Boston Red Sox player preview 2018: Brock Holt’s renaissance

BOSTON, MA - OCTOBER 01: Brock Holt
BOSTON, MA - OCTOBER 01: Brock Holt /

After seeing his plate appearances dip between the 2016 and 2017 seasons, Brock Holt must find his place on this Boston Red Sox team before it’s too late.

Brock Holt is set to become a free agent in 2020, meaning the Boston Red Sox need to figure out what he’s worth to the organization.  In 2014 and 2015, Holt looked like the team’s newest leadoff hitter.

According to Baseball-Reference, Holt had his largest sample size for plate appearances in those two seasons, where he hit around the .280 mark.

However, in the two years following that impressive run, Holt’s batting average dipped to .255, and his plate appearances also decreased.  Part of that has to do with the rise of Mookie Betts, while the other has to do with Holt’s production dropping off.

Former manager John Farrell experimented with putting him in different parts of the lineup on different nights.  Holt went from possible leadoff hitter, to utility man in a blink of an eye.  Despite this, the Sox still kept him because of his ability to play almost every position on the field.

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The only time Holt really started leadoff in the order was when the team’s other options were either having down years, or injured.  As Ben Porter said in his Boston Red Sox preview article, the Sox had a lot of problems int he order because of Betts, Xander Bogaerts, and Dustin Pedroia all having unusually disappointing years.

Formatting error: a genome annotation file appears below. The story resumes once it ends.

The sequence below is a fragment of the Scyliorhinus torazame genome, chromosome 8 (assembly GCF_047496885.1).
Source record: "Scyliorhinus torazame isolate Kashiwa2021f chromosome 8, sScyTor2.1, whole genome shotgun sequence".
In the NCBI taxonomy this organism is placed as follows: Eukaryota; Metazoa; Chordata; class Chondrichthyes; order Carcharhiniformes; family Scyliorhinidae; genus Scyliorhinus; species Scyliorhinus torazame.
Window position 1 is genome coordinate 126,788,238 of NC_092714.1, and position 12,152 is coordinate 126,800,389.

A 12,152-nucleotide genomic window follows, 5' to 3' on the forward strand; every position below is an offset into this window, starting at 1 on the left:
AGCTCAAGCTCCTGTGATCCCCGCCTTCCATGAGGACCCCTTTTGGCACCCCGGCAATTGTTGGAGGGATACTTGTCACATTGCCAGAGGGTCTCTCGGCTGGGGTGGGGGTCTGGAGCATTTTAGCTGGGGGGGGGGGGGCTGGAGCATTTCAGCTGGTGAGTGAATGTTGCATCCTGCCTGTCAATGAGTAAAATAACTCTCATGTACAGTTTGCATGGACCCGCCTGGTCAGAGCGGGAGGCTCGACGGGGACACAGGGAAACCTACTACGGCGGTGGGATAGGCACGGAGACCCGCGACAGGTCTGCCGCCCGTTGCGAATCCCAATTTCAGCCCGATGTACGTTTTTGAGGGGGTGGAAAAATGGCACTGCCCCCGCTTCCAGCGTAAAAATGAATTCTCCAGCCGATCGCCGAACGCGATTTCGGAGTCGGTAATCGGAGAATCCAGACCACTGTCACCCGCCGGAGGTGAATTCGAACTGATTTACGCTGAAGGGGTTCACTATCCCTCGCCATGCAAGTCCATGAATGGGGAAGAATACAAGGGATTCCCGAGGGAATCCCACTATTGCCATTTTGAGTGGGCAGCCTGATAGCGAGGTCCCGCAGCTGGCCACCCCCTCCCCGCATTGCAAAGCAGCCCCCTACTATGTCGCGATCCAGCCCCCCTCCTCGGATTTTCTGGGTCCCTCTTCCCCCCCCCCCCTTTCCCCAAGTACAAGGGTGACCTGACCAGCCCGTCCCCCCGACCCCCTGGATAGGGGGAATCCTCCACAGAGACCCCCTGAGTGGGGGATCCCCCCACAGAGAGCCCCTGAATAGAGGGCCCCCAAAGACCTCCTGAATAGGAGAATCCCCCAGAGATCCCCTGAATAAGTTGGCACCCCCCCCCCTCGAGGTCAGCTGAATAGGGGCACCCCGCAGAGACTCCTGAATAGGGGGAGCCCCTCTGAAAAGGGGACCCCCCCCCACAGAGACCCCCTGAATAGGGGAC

Maybe new manager Alex Cora will give Holt more of a chance this year.  It all depends on what his vision is for the team, and whether or not he finds value in Holt’s ability to get on base.

Holt preview for 2018

If Betts and Pedroia return to form, I don’t see Holt becoming an option in the beginning portion of the lineup.  Now that they have J.D. Martinez, the Sox have a pretty solid one through five order.

Cora will still find value in Holt, especially for playing the outfield when one of the primary guys need a rest.  His versatility is what a lot teams lack in today’s MLB.

If he ends up batting seventh, then that will give him plenty of opportunity to add up his RBI total, and be the spark the the end of the lineup will need.

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If his average hovers around .200 again, then the front office will have to make a decision at the deadline.  If he returns to the sub .300 hitter he once was, then this could be a renaissance for a guy who had so much promise.